Near-final IANA Transition Proposal is a hodgepodge of ideas and compromises that fail US Government check list

IANA Stewardship Transition Proposal
IANA Stewardship Transition Proposal

The IANA Stewardship Transition Coordination Group (ICG) has posted the first Proposal to Transition the Stewardship of the Internet Assigned Numbers Authority (IANA) Functions from the U.S. Commerce Department’s National Telecommunications and Information Administration (NTIA) to the Global Multistakeholder Community. Comments are due by the deadline of 8 September 2015 at 23:59 UTC. Te group is asking for public to review the document.

However an in-depth analysis by The Register’s Kieren McCarthy, on his latest article shows a Hodgepodge of flawed ideas, bad processes. 

He notes that

Unfortunately, the near-final version is a hodgepodge of ideas and compromises that fails to address a key aspect of Uncle Sam’s role.

In addition, the plan substitutes a complex set of unworkable process steps in place of the US Department of Commerce’s simple oversight of the internet. And it is reliant on a separate, unfinished process for improving accountability at the organization that will assume de facto control, ICANN.

Most of the problems in the plan stem from political rather than technical issues, which means its main aspects are likely to remain even after a public comment period.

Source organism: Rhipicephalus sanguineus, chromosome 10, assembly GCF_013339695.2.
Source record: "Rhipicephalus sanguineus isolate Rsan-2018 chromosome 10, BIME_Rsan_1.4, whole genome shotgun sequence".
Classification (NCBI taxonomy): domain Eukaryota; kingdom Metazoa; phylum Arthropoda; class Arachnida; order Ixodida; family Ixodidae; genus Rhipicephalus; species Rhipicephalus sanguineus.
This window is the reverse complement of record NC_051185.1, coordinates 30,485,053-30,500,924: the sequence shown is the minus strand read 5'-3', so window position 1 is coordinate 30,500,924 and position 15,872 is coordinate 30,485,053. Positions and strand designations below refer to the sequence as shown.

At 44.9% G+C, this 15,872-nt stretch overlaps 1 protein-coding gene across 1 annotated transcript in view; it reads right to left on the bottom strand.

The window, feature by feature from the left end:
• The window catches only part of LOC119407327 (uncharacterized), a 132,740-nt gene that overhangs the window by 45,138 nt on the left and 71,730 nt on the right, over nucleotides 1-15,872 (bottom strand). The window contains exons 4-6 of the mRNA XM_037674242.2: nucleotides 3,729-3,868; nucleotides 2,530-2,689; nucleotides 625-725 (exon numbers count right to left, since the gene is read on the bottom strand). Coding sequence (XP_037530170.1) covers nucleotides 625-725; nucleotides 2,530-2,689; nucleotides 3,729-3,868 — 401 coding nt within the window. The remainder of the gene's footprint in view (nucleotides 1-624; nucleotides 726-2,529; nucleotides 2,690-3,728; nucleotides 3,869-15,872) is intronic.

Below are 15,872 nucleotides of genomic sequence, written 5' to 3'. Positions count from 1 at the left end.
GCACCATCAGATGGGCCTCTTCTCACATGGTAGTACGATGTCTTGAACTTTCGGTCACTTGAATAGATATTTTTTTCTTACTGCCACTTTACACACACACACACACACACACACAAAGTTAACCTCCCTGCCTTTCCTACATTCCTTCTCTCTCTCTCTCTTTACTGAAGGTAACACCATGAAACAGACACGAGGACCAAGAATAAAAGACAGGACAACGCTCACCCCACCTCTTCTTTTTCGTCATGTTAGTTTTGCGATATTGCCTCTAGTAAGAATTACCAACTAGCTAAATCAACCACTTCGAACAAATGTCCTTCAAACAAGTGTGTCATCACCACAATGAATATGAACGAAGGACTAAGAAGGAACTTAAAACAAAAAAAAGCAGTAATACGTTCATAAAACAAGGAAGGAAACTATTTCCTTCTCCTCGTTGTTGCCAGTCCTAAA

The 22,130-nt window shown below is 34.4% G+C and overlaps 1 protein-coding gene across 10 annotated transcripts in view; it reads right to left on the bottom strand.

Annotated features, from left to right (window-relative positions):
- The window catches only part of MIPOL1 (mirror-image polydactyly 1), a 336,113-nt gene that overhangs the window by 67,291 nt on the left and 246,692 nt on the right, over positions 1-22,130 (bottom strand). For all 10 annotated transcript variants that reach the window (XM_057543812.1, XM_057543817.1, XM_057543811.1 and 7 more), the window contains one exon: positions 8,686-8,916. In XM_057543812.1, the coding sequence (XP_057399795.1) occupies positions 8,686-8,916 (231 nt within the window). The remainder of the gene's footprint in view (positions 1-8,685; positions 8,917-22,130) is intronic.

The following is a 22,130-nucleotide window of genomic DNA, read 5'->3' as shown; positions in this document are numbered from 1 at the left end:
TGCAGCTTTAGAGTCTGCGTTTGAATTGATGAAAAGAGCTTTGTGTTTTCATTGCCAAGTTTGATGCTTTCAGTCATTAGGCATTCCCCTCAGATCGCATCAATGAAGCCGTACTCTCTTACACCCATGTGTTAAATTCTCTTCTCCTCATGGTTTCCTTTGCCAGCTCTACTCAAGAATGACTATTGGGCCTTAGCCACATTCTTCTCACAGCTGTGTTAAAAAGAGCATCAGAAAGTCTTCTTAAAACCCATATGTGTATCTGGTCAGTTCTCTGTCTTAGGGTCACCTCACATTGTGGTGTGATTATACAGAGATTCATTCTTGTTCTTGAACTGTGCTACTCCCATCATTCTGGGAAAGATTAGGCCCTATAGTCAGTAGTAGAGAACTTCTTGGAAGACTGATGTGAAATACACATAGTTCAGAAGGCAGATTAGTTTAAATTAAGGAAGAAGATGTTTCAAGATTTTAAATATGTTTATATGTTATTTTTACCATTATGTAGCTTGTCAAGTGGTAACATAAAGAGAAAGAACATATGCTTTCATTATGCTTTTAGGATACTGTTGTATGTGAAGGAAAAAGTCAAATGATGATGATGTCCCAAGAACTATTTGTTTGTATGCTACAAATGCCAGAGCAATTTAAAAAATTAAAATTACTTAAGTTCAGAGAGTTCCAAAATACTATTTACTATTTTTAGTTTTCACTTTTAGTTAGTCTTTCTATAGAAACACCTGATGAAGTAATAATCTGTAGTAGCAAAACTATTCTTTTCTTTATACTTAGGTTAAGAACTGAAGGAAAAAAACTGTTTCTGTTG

In particular, the decision to award ICANN control of the IANA contract through a wholly controlled affiliate remains controversial, and there is some reason to believe that the process was distorted in order to arrive at a pre-decided outcome.

The unnecessary complex processes included in the plan are, however, likely to be simplified before the final version, as they were earlier in the process.


Most broadly, the plan [PDF] envisions creating a subsidiary of domain-name overseer and current IANA contract holder ICANN to take over all the technical functions.

That approach would give ICANN’s board “the authority to approve any major architectural and operational changes in the management of the root zone.” In other words, control of the internet’s future structure.

In an effort to keep that additional power in check, a number of review committees are proposed. One will review the day-to-day operations and another will be able to recommend moving the entire contract away from ICANN as a final backstop.

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